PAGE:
January 2002 - End of the War
On 18 January 2002, the devastating 11-year civil conflict officially ended when all parties to the conflict issued a Declaration of the End of the War. The Government since asserted control over the whole country, backed by a large U.N. peacekeeping force. Revolutionary United Front (RUF) insurgents, who fought successive governments since 1991, completed disarmament and demobilization. The Civil Defense Force (CDF), a government-allied militia, also disarmed and demobilized, but many CDF members retained informal links to act in concert as a veterans' lobbying group and in their centuries-old role as members of traditional hunting societies. In May 2002 peaceful presidential and parliamentary elections were held; Ahmed Tejan Kabbah was re-elected President and his Sierra Leone People's Party (SLPP) won a large majority in Parliament. Many international monitors declared the elections free and fair; however, there were numerous reports of election irregularities and abuses. Since the resumption of the disarmament, demobilization, and reintegration (DDR) process in May 2001, an estimated 72,500 former combatants disarmed; on 31 January 2002, the disarmament and demobilization sections of the program were completed. The process of reintegration continued at year's end. The U.N. maintained a force of approximately 17,500 peacekeepers during most of the year. In September 2002 the U.N. Security Council decided to begin a gradual withdrawal of U.N. Mission to Sierra Leone (UNAMSIL) troops, to be completed by 2005. The official independent judiciary began functioning in areas abandoned during the war, but there still were sections of the country where the judiciary had not yet returned. The judiciary demonstrated substantial independence in practice but at times was subject to corruption.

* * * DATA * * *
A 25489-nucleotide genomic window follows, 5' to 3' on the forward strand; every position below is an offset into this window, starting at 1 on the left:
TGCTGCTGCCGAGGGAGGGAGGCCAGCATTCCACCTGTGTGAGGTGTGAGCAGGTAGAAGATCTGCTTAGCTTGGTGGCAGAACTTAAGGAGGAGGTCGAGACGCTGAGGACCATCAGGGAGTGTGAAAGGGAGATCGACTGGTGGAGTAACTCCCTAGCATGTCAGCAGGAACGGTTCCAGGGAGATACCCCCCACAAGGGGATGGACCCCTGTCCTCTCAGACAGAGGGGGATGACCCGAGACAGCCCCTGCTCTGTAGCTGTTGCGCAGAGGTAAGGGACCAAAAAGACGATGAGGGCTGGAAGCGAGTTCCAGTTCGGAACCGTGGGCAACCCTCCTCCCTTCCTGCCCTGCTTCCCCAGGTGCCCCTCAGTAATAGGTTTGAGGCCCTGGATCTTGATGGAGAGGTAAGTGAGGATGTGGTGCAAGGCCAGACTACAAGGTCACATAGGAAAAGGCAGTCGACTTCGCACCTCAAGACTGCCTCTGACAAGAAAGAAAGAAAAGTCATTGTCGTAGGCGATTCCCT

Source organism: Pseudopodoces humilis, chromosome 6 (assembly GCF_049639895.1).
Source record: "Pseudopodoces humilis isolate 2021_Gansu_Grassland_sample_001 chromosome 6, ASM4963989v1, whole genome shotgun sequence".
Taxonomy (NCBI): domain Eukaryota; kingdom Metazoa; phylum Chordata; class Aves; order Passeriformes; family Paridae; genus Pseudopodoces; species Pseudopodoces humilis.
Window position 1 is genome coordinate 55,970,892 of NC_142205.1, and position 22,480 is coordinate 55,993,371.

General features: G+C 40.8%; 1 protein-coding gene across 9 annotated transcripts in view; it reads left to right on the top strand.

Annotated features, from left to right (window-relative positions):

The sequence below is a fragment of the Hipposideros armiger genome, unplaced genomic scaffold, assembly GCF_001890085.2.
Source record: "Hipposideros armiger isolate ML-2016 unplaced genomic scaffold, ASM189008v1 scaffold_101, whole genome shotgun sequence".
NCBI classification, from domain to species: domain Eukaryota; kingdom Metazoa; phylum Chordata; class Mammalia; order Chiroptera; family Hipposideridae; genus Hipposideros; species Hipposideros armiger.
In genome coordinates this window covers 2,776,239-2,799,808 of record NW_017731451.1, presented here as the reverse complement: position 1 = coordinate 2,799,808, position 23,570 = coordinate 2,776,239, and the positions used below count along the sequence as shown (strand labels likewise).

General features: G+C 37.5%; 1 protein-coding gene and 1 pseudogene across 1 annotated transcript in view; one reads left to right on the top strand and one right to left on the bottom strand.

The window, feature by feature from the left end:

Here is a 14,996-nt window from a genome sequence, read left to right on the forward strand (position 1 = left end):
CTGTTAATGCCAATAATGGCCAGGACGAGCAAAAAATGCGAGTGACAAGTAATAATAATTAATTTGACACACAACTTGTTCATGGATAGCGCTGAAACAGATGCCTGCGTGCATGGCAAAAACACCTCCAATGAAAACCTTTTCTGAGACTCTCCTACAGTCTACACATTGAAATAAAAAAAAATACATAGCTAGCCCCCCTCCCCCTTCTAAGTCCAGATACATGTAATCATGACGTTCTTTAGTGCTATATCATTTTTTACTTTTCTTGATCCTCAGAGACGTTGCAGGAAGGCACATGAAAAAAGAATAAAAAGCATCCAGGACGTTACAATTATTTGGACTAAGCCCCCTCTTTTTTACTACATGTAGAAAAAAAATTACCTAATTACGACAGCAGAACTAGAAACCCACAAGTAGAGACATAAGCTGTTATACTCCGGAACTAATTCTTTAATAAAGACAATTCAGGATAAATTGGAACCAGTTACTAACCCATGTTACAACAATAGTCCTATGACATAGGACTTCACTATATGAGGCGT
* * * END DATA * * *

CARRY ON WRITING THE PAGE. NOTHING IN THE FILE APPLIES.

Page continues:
The security situation in Sierra Leone, which had steadily improved since August 2000, was bolstered by the May 2002 re-election of President Ahmad Tejan Kabbah. However, areas near the Liberian border remain unstable as a result of continued border incursions by both the Armed Forces of Liberia (AFL) and LURD. According to UN OCHA, the humanitarian community operating in Sierra Leone had developed an alert system to inform agencies of security incidents near the border. On July 16, 2002, LURD militia abducted 20 people from the villages of Sanga, Kolu, and Manduvuluhun. The villagers were still reported missing at the end of August and were presumed to be in Liberia.
On September 5, 2002, U.N. Secretary General Kofi Annan recommended a six-month extension for the United Nations Mission in Sierra Leone (UNAMSIL) and the gradual downsizing of the mission from the current level of 17,000 peacekeeping troops to 5,000 by 2004. The U.N. Security Council approved the renewal of UNAMSIL's mandate on September 18. President Kabbah requested the extension in August 2002, citing the threat posed to Sierra Leone's fragile peace by renewed insecurity in Liberia.